To investigate vehicle-related countermeasures to reduce the risk of
young children being killed or injured by reversing motor vehicles,
particularly those on private driveways.
A review of technology for proximity sensors and
Measuring the rearward field of view for a range of vehicles,
Theoretical investigation to establish required detection
Acquiring and evaluating several proximity sensors and
visual aids and
Determining the improvement provided by these devices when
fitted to vehicles.
Conclusions (the emphasis has been added in response to
misleading claims about some types of equipment)
A slow moving vehicle is a deadly hazard for young children
due to the risk of them being knocked over and crushed by the wheels
Most cars and 4WDs have very poor rearward visibility for
detecting objects the size of toddlers
(parking aids) alone cannot provide
sufficient warning to drivers that a toddler is in the path of a
they are not a "safety
Lens type visual aids
are totally inadequate for detecting
children behind vehicles - the image is too small and
incident light on the lens can obscure the view.
A video camera system can provide the driver with a good
view to the rear except, possibly, for locations very close to the back
of the vehicle. In any case, there is also a need to alert the driver
if there is an object close to the back when reverse is first engaged.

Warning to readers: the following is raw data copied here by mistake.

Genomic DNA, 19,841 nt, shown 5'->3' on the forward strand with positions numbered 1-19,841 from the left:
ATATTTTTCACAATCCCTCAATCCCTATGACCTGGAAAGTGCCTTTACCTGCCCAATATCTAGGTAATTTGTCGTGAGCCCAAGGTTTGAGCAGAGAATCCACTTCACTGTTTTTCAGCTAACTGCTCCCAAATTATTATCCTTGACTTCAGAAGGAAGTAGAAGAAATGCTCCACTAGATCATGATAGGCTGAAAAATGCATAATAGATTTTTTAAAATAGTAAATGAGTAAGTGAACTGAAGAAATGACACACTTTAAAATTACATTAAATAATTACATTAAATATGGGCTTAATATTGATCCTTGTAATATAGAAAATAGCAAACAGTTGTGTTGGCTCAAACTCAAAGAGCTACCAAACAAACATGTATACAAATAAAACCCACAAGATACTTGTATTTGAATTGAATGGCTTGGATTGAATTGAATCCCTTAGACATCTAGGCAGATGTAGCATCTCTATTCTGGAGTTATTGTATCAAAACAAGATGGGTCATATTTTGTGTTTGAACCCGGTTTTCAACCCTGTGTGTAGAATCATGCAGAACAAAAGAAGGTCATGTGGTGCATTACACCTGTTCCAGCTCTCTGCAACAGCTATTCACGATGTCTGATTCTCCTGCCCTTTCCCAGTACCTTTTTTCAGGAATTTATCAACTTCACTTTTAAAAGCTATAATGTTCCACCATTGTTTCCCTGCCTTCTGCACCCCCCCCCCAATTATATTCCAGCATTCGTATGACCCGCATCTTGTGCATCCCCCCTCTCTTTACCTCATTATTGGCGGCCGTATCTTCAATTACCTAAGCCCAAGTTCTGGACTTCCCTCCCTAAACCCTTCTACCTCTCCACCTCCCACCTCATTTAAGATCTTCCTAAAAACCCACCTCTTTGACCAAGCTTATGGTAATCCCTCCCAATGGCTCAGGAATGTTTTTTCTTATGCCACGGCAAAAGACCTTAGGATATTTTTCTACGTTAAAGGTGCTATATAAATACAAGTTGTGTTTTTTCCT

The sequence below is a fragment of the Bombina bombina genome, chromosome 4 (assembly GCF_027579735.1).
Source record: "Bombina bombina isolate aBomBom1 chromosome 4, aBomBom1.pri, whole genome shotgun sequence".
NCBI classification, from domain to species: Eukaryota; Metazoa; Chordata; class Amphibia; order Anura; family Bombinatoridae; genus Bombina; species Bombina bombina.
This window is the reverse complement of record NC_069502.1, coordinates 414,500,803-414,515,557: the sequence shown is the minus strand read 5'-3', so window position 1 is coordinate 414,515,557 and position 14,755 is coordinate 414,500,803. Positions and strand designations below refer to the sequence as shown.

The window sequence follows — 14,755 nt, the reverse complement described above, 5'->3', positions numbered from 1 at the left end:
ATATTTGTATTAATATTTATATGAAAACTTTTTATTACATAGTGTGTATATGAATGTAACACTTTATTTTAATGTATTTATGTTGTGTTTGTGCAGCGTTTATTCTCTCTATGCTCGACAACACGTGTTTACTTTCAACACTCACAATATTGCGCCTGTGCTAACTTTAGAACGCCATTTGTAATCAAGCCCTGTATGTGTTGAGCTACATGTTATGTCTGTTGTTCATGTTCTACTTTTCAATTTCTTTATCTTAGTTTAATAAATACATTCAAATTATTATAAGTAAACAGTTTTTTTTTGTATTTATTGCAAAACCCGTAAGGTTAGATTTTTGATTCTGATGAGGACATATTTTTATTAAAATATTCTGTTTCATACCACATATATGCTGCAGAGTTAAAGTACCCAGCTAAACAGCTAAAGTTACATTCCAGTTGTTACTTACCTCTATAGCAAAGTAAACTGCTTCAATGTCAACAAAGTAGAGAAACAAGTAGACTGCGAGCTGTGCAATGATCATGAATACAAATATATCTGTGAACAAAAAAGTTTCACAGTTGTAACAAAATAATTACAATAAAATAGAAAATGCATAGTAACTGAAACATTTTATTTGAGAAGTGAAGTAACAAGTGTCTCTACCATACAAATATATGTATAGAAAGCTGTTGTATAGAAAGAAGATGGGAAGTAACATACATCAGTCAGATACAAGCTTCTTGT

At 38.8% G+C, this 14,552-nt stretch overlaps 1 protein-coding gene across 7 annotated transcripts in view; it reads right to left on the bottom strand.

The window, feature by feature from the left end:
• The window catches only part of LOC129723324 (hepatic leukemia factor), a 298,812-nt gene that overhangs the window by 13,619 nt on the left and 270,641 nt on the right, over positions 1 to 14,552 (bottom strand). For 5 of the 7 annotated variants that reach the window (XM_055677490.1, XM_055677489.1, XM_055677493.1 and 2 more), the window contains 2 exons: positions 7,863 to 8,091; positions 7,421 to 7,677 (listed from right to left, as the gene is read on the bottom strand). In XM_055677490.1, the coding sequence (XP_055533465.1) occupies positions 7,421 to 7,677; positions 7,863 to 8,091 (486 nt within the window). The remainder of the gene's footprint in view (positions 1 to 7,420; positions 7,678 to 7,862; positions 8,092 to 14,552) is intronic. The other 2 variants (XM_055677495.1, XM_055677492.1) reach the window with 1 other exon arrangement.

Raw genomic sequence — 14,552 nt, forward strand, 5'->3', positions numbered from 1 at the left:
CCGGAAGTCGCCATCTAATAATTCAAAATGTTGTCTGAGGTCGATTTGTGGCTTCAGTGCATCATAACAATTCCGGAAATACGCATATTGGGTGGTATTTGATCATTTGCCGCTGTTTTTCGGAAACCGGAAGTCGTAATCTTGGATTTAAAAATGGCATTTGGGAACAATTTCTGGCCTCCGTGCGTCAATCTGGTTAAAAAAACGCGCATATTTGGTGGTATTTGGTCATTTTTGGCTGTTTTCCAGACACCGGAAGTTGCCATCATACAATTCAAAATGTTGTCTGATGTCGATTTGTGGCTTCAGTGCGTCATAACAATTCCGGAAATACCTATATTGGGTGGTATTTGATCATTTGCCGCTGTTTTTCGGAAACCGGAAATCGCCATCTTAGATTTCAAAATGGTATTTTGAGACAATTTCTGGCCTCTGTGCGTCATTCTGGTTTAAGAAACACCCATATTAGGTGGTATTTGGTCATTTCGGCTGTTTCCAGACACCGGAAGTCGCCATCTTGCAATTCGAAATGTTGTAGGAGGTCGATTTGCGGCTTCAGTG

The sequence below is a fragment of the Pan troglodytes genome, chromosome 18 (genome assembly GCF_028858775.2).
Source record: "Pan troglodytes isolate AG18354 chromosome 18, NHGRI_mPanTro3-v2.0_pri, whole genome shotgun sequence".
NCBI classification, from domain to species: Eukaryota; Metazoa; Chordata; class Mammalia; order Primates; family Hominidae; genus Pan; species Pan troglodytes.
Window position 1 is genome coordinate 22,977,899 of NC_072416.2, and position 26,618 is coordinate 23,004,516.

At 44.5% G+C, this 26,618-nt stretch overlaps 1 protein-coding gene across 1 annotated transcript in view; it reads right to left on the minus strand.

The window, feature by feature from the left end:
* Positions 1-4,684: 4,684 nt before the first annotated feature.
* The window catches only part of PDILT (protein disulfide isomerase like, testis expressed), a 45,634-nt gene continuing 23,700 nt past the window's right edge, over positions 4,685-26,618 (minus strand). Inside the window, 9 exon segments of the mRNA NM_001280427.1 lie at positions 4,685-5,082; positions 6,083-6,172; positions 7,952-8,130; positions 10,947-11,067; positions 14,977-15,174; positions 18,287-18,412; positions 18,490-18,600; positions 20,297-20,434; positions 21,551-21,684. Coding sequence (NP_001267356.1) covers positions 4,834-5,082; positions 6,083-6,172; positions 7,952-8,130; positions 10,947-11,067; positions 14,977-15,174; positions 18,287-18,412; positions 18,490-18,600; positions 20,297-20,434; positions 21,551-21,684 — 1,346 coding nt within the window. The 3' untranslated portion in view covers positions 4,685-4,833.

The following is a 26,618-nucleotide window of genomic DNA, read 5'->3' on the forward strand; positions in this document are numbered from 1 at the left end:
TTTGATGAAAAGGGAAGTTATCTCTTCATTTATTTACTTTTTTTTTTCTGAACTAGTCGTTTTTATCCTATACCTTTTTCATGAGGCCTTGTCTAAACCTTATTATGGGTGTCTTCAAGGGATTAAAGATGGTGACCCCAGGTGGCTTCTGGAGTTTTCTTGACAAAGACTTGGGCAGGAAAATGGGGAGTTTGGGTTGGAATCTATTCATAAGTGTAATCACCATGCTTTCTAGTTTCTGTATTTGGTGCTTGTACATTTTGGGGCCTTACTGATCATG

A combination of video
camera and short-range proximity
would cover all critical blind spots at the rear (see diagram)
18 Sep 08 AAA Foundation: The AAA Foundation in collaboration with National Highway Traffic Safety Administration (NHTSA) recently completed a report on new car features and driving-aid technologies: Backing Aid Sensors and Rear-View Cameras:
They’re designed to assist the driver by warning as a vehicle backs
slowly toward an object, but they won’t detect everything in a
vehicle’s path. Most backing aid systems can’t detect a child,
object or animal directly underneath the bumper and don’t provide a
warning when a car is backing up at speeds faster than 3 to 6 mph.
There were several scenarios in which respondents reported that their
backing aid system would help them avoid a collision “fairly well” or
“perfectly,” when in reality it would be likely to work poorly or not
work at all.
16 Dec 14 Nine News: New braking technology developed in Australia to save young livesComment: reversing cameras and other technologies
can reduce but will not "prevent" these incidents - there is no
substitute for close supervision of children near vehicles. For example many incidents involve children crawling under vehicles)
4 Dec 07 NRMA Insurance: Family sedans lag behind in reversing
- NRMA Insurance has today praised the increasing number of
manufacturers who have adopted potentially life saving reversing camera
technology in a bid to reduce the number of children injured in
23 Feb 07 RElectronics: Life Saving New Release from Raymarine - Each LifeTag pendant broadcasts a unique identification code back to
the LifeTag base station, telling it that its wearer is “safe”. In the
event of “man overboard”, the link between the victim’s pendant and the
LifeTag base station is broken and the alarm is raised automatically
onboard the boat...